One load of washing done, another in. Shopping done and packed away. With these essentials sorted, I must turn to the dilemma that materialised yesterday.
The milk in the fridge needs to be cooked or thrown out, but there is a competing need to start an art piece.
A new idea for an art piece is very tantilising.
“What’s a little bit of milk”, I hear someone say. Alas, I’ve thrown out too much milk; a line must be drawn.
There is a further problem, and it’s also in the kitchen. No protein left in the freezer.
(There’s this lovely pattern in my life: when the plastic container cupboard is full and looking pleasantly tidy, the freezer is empty. I have a ridiculous number of containers.)
During this morning’s shop, I stocked up on meat. More things to cook today.
Must the art project wait?
I can’t find my ricotta hotcakes recipe.
My recent foray into my grandmother’s recipe book left me feeling a little “less than”. There is a social pattern of which I wasn’t a member. A cook would own the most popular recipe book of the day. A cook would be adding all the helpful tips, tricks and new recipes being shared around the community.
I don’t think of myself as a cook. It’s just one of life’s essentials. But, and it’s an important ‘but’, there are many things I enjoy cooking. Perhaps the cookbook comes first. Membership, so to speak.
Cookbooks have grown in size since my grandmother’s day, and I couldn’t afford to buy the latest some years ago when I decided to give this essential a bit of focus.
So, rather than buying a bound volume, I assembled recipes and ideas from magazines and newspapers and stuck them in a folder. I can’t complain because that active engagement of collecting, sorting and categorising helped with the learning process.
Now I can afford the latest popular recipe book. And I did splash out on it.
It’s a welcomed new journey.
Mmm. There are no hotcakes in the index. Stephanie Alexander’s The Cooks Companion is an Australian recipe book, and I think hotcakes are rather American. Of course, Australia’s cuisine is now infused with world flavours and dishes, but why waste space on hotcakes when there are already entries for pancakes, pikelets AND crepes.
The chapters are topic based. Peas. Quail and other game birds. Tamarillos. Turnips and swedes. And so on.
I discover the recipe for pancakes in the front section, in the chapter called Basics. This recipe is a little fancier than the one I’ve previously used. Whisking in the egg whites last? More Mmm-ing on my part.
The last load of washing has finished. Time to get cooking.
My new Cooks Companion has space for margin notes. My gran’s didn’t; it was from a time when allowing unprinted space on the page was unconscionable.
My margin notes: Ricotta cheese instead of butter, same amount; 600 on the induction cooktop; crepe frying pan; makes 5 big pancakes (one to eat, four to freeze).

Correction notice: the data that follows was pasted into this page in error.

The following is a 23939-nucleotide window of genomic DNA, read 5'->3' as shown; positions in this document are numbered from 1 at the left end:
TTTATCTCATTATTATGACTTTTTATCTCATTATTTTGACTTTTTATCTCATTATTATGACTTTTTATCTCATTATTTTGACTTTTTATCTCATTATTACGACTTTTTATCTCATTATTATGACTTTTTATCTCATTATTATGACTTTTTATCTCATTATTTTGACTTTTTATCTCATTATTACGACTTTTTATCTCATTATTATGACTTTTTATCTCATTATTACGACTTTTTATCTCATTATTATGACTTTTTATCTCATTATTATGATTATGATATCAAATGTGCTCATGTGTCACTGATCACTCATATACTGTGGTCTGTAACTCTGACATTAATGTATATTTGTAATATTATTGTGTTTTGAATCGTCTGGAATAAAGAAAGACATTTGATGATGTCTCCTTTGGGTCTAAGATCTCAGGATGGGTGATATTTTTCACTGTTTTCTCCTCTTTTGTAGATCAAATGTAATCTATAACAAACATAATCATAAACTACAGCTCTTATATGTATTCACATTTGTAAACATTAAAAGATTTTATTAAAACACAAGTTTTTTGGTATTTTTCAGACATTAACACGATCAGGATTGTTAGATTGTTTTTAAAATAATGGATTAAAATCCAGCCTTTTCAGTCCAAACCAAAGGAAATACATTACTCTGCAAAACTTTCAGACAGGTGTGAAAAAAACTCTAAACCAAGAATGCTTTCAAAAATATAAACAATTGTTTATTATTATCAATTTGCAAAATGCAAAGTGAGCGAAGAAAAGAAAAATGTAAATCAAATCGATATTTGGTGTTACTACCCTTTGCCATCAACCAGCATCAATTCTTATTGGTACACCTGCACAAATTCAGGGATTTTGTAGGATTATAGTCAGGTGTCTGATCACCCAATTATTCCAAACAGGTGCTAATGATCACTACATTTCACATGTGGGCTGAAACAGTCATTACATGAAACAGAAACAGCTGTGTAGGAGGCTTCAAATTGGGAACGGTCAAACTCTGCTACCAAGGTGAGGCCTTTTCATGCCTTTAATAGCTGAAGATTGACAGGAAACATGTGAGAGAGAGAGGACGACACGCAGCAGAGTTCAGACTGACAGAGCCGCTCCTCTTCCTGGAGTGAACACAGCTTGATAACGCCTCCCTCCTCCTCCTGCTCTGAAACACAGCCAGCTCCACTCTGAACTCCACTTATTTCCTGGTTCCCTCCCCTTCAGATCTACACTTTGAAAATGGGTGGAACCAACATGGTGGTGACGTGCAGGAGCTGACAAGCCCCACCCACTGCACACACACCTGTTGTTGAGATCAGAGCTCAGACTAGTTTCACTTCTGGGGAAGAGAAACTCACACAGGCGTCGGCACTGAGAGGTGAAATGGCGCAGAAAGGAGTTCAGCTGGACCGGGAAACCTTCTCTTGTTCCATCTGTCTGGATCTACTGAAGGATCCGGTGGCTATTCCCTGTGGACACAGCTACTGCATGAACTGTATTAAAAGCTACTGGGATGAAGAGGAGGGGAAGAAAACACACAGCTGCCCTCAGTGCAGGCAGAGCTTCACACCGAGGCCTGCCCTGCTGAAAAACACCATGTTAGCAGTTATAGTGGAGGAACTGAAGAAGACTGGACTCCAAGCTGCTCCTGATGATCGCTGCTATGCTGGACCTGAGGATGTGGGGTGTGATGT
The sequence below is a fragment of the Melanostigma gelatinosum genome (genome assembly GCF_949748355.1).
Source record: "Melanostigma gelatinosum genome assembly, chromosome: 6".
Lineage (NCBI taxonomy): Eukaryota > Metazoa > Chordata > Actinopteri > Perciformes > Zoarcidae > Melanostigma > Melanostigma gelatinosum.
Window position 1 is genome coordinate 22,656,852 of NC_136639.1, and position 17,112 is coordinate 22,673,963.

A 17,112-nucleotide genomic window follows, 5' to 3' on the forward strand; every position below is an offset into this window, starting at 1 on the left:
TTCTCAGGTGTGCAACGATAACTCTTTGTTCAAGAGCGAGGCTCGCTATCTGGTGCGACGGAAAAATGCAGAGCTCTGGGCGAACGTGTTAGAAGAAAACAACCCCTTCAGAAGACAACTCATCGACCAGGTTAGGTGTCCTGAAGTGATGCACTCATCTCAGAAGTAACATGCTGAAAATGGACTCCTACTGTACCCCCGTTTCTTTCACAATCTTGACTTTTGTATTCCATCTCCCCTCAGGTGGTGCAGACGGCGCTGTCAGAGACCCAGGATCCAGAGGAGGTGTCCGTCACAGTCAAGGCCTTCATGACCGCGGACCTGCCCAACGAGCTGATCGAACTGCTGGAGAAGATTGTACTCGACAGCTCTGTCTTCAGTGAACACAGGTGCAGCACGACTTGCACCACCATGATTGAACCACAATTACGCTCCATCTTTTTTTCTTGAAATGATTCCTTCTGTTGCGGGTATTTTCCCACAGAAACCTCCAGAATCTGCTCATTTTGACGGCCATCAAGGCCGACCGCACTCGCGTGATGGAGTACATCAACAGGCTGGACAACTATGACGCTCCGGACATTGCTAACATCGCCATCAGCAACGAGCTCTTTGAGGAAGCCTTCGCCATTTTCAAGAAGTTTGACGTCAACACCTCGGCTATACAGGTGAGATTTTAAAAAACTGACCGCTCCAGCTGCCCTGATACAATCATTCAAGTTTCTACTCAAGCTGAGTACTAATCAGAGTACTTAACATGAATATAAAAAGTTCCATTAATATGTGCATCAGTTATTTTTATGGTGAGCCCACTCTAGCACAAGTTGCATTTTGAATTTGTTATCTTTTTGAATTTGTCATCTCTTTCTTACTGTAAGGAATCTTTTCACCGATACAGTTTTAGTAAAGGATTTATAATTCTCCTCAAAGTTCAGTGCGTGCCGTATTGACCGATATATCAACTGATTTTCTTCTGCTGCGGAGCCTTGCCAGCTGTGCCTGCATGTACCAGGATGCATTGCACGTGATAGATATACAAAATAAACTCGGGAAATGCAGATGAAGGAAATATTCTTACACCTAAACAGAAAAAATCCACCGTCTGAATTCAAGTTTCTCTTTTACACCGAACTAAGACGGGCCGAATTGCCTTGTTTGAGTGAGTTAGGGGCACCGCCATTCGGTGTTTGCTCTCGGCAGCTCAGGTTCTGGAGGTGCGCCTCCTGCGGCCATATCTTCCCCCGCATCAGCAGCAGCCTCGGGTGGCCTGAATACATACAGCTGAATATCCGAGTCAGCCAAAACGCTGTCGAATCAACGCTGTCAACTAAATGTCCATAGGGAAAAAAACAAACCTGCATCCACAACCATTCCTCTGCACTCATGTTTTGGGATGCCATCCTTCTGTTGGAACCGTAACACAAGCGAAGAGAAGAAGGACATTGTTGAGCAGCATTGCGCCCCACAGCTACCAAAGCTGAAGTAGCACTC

The circles of the pancakes draw me out to that art project, waiting so patiently in the wings.
Many years ago, I cut circles out of magazines. I used to buy a lot of magazines. That was before YouTube and even the internet. Those particular circles were going to be the starting point for colour pencil drawings, a medium I fell in love with during my brief attempt to “study” art at a tertiary college in the 80s.
I’d long ago abandoned the pencils, except for a brief stint during the adult colouring book craze a few years before the pandemic. It felt like pencils took up a lot of time for little value, but re-reading my post on the colouring books reminds me how much I enjoyed them. A pencil re-think might be required.
Did I keep the circles? I think I kept them. Can I find them?
The latest idea is to randomly spread them on a canvas, let them overlap lots, glue them down and create a wonderful colourful chaos that isn’t really as random as first intended because I would inevitably rearrange a few.
My problem is that overlapping them will destroy the integrity of each one. The cutting wasn’t random. I’d slide the template over the page and select a combination of colours and lines that appealed to me, a combination that made me feel comfortable. Life within the circle felt balanced.
I will let the circles swirl upon the surface of the canvas, back and forth, clockwise and anti-clockwise, and only stop when the cacophony whispers Done, and the larger image feels balanced.
But not yet. There is more cooking to do.
Cooking meat is boring.
What do you think? Is art about creativity or problem solving? I’m leaning towards the latter.
Because, on my return to the coloured circles, I find them shifting into piles of likeminded images. Colour themes are emerging. And that’s also feeling comfortable. Of course it would; that’s another of those social patterns that can leave us feeling drawn in or pushed out.
To solve my problem, I will do both. Therein will lie a juxtaposition.
Having reached this point, it’s clear it won’t be a small project. I must leave it for another day. The washing up is insistent.
What are your thoughts?